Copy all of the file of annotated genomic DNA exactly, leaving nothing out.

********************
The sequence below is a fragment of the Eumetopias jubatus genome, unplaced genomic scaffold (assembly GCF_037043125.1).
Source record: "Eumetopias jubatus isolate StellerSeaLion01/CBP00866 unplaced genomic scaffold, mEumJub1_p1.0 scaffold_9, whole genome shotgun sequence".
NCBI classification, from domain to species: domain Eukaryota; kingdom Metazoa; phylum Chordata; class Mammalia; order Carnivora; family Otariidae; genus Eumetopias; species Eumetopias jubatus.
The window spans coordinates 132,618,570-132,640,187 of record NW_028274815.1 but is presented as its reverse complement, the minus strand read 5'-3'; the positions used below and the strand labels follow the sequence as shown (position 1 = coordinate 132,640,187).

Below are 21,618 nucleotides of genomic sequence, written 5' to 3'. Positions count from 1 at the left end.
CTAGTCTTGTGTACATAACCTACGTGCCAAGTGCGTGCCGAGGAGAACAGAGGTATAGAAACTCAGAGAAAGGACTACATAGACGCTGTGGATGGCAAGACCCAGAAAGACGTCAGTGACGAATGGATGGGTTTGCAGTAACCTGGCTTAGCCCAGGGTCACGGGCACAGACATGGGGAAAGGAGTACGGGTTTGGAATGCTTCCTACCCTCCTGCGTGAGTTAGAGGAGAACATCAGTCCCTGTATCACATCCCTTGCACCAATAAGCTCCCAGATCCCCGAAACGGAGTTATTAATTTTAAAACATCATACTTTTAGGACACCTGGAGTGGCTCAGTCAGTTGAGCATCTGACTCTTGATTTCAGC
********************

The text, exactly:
The sequence below is a fragment of the Eumetopias jubatus genome, unplaced genomic scaffold (assembly GCF_037043125.1).
Source record: "Eumetopias jubatus isolate StellerSeaLion01/CBP00866 unplaced genomic scaffold, mEumJub1_p1.0 scaffold_9, whole genome shotgun sequence".
NCBI classification, from domain to species: domain Eukaryota; kingdom Metazoa; phylum Chordata; class Mammalia; order Carnivora; family Otariidae; genus Eumetopias; species Eumetopias jubatus.
The window spans coordinates 132,618,570-132,640,187 of record NW_028274815.1 but is presented as its reverse complement, the minus strand read 5'-3'; the positions used below and the strand labels follow the sequence as shown (position 1 = coordinate 132,640,187).

Below are 21,618 nucleotides of genomic sequence, written 5' to 3'. Positions count from 1 at the left end.
CTAGTCTTGTGTACATAACCTACGTGCCAAGTGCGTGCCGAGGAGAACAGAGGTATAGAAACTCAGAGAAAGGACTACATAGACGCTGTGGATGGCAAGACCCAGAAAGACGTCAGTGACGAATGGATGGGTTTGCAGTAACCTGGCTTAGCCCAGGGTCACGGGCACAGACATGGGGAAAGGAGTACGGGTTTGGAATGCTTCCTACCCTCCTGCGTGAGTTAGAGGAGAACATCAGTCCCTGTATCACATCCCTTGCACCAATAAGCTCCCAGATCCCCGAAACGGAGTTATTAATTTTAAAACATCATACTTTTAGGACACCTGGAGTGGCTCAGTCAGTTGAGCATCTGACTCTTGATTTCAGC